When people click on a landing page for a product or service, it often elicits a very different look and feel than what is conveyed on a Home Page. It is attention-grabbing and should make the user feel welcome. An effective landing page should be compelling. So, as a business owner, what is the best way to go about it? Just because you have a great landing page does not mean that people will find it, and when they do, will they feel compelled to take action?
Designing a great landing page is a vital component of your marketing campaign. Whether you have generated traffic through email messages, Adwords, social networking sites or through a blog, the fact that traffic has come to visit means that they are interested. Once there, your job is not only to hold their interest, but to challenge a ‘call to action’.
Perhaps you have learned this term before. A “Call to Action” is much the same as a salesman would use when you go shopping for a new car or an appliance. Throughout the sale, he will ask you questions or make thought-provoking statements that will psychologically make you feel like you “NEED” this, no matter what “THIS” may be. At the end of his pitch, he will ask you if you’re ready to take it home, or he will get you started with the process of buying.
The call to action should be done inconspicuously through the landing page. It can be done more than once. Examples could include; “Choose xyz Company when you need repairs right away.” Or; “Let us show you why we are America’s Favorite family-owned ice cream company.”
Here are 10 tips for building a great landing page:
- Don’t make the landing page annoying. These days people click on a landing page and instantly get bombarded with a pop-up of someone either speaking, wanting to chat or one of those annoying boxes that won’t go away. Say goodbye to these nuisances.
- Make it short and sweet. When the copywriting is too long or the graphics are too overbearing, this can be a turn-off to your customers. Get to the point, but do so in a manner that is friendly, yet persuasive.
- Choose lively graphics. Some companies think that daring or funny graphics will turn customers off, especially if the subject matter is serious. If you’re choosing graphic elements, don’t make them too “cutesy” but don’t make them too serious or boring, either. Choose graphics that leave a lasting and memorable impression.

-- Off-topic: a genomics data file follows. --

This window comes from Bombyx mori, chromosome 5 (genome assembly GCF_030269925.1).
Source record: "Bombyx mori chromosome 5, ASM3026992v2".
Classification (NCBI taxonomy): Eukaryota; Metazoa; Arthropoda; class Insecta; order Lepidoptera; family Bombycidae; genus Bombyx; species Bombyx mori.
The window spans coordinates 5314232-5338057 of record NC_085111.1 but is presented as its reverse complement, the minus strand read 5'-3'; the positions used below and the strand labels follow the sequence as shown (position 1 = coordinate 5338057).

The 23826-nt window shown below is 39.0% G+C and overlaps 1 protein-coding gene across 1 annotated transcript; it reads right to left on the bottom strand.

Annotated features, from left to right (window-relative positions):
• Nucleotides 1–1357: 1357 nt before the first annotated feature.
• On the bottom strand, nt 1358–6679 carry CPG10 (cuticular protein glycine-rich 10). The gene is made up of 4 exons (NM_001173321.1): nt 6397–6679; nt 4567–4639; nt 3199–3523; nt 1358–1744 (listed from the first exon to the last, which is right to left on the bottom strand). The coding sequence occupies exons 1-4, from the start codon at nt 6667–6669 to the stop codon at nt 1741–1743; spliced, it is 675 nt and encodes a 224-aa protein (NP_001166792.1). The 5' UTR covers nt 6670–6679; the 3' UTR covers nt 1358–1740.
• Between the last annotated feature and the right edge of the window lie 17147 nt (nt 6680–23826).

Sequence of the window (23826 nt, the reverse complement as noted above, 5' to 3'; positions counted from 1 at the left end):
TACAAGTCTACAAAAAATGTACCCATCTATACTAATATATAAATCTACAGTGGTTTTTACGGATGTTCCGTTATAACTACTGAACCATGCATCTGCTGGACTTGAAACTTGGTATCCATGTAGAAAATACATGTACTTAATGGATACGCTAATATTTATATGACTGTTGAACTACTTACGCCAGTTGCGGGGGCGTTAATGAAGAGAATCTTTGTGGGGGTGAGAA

- Focus on the benefits and value. You know you have a great product or service, but put yourself in your customer’s shoes. Ask, “What would really make me want to spend money on this or buy it right now.” Customers don’t really care about the stuff like ‘friendly customer service’ or 20 years in business. They want to know WHY yours is better than the ambush of competitors.
- Develop catchy hooks. Ask a marketing professional to help you develop catchy taglines that make people think, react and that evoke emotion. Again, memorable taglines are important to be used throughout the landing page, not just in one spot.
- SEO Optimized Landing Page: Help the search engines find you by doing a search for the best keywords to sprinkle within the copy. Don’t be so focused on keywords that you ruin your baseline message, however, DO include them in there as part of the content.
- Enticing incentives. Let’s say your customer likes your product or service and bookmarks your page. But they don’t really NEED what you have today. They might someday. How can you transition the “someday” customers into “today” buyers? Make them an offer they can’t refuse, but only for today!
- Customer trust and loyalty is very important, especially since so many companies are online now and even those whom have been in the business the longest must now compete with those new businesses popping up every day. Ask your customers to give testimonials, and make a short paragraph about your company so that customers can see you are the ‘real deal.’
- Don’t make a landing page too complicated. Having too many hyperlinks or buttons to press to click through to other pages often frustrates customers and they may just say, “Forget it.”
- Keep the Landing Page Solo. Build one or more landing pages that specifically coincide with an email or Adwords campaign. These pages should not appear as part of your website and should indeed be a whole separate entity. You can mention the URL for your site, but keeping the landing page separate from the rest of the doc will help you target specific keywords and make your campaign relevant, while enabling traceable results.
It may take a few tries to truly hone in on your landing page’s effectiveness and ROI. However, getting these 10 Tips for Building a Great Landing Page down pat will save you from overly tweaking, modifying and refining your landing page.
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